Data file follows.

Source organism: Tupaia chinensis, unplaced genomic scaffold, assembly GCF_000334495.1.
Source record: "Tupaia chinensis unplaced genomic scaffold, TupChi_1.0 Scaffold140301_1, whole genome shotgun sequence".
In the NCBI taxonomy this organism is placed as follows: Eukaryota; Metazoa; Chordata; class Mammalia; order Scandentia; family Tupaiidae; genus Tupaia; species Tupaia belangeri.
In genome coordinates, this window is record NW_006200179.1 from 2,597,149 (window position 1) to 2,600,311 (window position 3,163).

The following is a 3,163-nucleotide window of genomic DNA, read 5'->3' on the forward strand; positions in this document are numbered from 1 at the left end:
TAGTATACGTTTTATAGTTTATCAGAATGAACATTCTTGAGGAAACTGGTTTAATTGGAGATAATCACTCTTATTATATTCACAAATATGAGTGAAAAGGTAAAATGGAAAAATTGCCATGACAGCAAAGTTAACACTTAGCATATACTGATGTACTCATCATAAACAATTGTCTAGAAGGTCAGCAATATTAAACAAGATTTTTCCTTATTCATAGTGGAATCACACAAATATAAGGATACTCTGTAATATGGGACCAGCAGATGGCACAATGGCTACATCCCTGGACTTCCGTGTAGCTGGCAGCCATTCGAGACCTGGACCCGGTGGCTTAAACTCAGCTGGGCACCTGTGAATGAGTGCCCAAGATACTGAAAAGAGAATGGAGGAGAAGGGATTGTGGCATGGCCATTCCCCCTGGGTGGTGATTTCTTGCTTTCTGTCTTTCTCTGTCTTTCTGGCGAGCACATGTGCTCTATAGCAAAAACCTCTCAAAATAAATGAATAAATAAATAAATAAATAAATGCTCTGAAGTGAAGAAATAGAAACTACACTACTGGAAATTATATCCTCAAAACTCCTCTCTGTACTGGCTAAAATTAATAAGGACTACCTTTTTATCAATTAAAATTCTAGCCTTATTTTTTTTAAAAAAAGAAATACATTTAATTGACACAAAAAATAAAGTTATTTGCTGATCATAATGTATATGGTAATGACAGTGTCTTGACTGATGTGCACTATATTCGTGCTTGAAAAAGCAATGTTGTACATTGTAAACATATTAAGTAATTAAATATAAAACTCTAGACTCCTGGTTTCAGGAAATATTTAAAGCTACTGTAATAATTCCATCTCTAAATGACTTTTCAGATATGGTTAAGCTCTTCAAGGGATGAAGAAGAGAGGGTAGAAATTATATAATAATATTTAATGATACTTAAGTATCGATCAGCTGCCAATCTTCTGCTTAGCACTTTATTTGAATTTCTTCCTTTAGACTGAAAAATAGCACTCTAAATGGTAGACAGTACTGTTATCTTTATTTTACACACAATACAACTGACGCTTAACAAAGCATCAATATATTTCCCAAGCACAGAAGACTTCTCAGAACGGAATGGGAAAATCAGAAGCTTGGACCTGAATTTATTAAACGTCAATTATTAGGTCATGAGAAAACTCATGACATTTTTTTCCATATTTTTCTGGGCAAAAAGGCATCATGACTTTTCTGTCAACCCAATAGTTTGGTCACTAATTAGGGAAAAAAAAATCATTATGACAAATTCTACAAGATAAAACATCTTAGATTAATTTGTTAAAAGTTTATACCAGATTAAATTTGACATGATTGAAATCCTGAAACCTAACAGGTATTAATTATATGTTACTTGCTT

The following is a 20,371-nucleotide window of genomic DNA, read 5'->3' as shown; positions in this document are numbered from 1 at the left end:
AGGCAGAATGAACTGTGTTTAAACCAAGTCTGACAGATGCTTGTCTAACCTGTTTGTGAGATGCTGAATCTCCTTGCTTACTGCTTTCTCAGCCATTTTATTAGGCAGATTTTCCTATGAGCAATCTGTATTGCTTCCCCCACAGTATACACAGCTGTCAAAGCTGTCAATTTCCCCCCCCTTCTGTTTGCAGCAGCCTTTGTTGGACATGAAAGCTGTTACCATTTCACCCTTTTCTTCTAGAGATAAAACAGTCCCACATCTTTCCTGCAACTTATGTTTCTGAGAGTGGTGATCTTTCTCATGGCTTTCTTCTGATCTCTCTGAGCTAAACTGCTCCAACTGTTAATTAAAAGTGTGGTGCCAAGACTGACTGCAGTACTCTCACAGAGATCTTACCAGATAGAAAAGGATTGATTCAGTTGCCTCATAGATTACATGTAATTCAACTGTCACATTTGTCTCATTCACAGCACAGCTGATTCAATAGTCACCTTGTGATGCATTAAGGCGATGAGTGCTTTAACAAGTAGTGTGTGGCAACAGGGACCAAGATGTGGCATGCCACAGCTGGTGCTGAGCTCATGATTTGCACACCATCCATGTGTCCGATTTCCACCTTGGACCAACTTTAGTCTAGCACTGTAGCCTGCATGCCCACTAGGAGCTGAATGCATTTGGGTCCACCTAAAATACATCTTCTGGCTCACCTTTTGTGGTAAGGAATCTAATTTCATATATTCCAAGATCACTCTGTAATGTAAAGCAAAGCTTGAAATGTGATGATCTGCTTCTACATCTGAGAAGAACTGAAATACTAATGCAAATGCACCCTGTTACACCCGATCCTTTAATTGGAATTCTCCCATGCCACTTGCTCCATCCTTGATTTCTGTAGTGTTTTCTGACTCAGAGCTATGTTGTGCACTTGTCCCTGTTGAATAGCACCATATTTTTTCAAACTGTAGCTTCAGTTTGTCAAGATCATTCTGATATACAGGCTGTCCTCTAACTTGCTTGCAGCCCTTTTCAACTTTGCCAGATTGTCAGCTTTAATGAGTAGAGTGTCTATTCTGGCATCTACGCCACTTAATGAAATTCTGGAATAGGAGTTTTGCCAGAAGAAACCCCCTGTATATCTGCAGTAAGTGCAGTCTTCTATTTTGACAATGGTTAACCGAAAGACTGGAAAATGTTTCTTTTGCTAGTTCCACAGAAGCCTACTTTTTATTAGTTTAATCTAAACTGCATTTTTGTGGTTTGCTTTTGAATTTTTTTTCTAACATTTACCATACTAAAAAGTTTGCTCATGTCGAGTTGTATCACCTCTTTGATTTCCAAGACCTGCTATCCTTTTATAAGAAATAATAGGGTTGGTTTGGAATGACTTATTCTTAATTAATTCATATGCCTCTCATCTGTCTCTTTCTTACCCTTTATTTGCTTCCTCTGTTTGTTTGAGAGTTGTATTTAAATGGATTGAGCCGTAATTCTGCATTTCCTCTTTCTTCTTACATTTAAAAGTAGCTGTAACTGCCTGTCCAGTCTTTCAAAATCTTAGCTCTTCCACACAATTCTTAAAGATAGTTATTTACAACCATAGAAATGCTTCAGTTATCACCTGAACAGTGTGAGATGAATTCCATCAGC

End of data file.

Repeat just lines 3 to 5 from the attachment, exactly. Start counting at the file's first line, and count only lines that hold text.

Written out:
In the NCBI taxonomy this organism is placed as follows: Eukaryota; Metazoa; Chordata; class Mammalia; order Scandentia; family Tupaiidae; genus Tupaia; species Tupaia belangeri.
In genome coordinates, this window is record NW_006200179.1 from 2,597,149 (window position 1) to 2,600,311 (window position 3,163).

The following is a 3,163-nucleotide window of genomic DNA, read 5'->3' on the forward strand; positions in this document are numbered from 1 at the left end: